Feathers are one of the most prominent features of a bird's anatomy, and they are unique to birds. Every bird has feathers and everything that has feathers is a bird. Feathers perform a number of functions for a bird. Firstly, they provide insulation, this is very important in a warm blooded animal (body temperature of most birds is maintained at around 40C). It is believed by most scientists that this insulating effect was the primary force driving the evolution of feathers, i.e. ancestral birds developed feathers to keep themselves warm. Feathers also protect birds from UV light.
Birds' bills continue to grow throughout the birds lives, this is necessary to replace the wearing that inevitably occurs at the tips.
One of the most notable things about birds is their jaws and the fact that they have beaks properly called a bills.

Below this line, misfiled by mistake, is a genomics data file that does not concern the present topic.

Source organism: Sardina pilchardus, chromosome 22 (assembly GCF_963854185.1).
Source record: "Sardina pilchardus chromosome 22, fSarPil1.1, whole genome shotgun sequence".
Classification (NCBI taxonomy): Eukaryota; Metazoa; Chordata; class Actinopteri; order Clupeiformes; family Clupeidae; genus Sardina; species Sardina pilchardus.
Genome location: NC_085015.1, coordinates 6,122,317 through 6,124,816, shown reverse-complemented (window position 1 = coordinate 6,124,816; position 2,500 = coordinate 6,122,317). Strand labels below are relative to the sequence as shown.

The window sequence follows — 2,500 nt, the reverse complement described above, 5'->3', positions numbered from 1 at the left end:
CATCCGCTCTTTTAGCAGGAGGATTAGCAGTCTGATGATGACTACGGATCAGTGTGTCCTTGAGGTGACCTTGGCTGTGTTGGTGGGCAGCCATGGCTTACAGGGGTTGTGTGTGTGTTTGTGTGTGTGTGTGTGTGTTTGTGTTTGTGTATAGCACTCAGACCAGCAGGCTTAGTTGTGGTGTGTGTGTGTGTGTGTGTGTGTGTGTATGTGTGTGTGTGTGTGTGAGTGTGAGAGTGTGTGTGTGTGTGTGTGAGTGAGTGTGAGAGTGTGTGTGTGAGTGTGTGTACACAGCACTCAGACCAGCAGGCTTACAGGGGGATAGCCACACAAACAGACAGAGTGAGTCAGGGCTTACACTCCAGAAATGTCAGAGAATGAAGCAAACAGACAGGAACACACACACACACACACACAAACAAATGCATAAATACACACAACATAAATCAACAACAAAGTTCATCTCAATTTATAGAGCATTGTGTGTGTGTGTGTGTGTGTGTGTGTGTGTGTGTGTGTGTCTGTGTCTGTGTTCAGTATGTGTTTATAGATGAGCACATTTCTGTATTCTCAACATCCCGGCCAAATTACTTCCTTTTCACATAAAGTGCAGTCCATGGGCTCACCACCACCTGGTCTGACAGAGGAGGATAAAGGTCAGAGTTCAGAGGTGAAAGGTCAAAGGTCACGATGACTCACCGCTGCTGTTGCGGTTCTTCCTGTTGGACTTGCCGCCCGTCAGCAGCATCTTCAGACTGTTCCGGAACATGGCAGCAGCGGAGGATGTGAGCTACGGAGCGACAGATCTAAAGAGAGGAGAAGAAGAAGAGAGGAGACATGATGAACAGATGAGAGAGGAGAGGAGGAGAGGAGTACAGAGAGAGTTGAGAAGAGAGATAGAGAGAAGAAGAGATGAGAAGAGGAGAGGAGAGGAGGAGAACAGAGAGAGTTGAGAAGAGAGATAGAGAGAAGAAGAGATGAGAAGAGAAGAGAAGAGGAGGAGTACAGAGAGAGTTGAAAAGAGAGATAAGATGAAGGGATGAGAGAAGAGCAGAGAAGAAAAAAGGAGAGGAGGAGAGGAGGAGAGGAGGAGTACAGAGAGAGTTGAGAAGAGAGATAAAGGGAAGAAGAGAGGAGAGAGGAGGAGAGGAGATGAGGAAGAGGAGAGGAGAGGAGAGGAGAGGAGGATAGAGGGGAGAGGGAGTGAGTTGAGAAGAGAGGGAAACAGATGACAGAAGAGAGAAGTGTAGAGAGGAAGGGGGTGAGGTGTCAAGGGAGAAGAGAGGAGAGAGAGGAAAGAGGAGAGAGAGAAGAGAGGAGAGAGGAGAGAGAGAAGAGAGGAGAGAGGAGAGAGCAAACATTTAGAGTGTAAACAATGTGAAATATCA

The bird's bill is a remarkably adaptable and useful instrument. A good look at a bird guide will show you some of the amazing diversity in bird bills.
A bird's eye is very similar in its basic structure to a human eye. Though with certain modifications and differences.
The eyes make up a much larger percentage of the weight of the head in birds than in man, i.e. 15% for a common Starling but only 1% for man. This is partly because a bird's eyes are larger relative to its skull than a human's and partly because the skull is lighter, i.e. no heavy jaw bone and teeth.
Like us, birds need to breathe air in and out of their lungs in order to fulfil the cycle of bringing oxygen into the body to be used in metabolism and also to take the waste CO2 away from the body. However, unlike us, when a bird breathes the air does not go simply in and out of the lungs in a simple u-shaped path.